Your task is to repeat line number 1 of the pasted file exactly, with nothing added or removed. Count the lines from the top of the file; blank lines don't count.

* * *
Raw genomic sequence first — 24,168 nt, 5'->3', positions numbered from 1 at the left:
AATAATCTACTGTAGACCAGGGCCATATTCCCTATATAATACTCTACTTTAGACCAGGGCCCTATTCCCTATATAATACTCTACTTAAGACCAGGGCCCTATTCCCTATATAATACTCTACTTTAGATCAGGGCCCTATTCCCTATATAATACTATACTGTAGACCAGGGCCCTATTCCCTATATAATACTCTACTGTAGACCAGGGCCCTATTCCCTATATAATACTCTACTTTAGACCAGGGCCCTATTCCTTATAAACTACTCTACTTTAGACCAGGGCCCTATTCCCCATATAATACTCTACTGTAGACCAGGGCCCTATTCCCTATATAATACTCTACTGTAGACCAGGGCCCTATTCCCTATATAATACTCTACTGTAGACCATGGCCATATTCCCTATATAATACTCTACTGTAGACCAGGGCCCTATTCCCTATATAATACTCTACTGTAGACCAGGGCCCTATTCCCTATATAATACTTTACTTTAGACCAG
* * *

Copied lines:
Raw genomic sequence first — 24,168 nt, 5'->3', positions numbered from 1 at the left: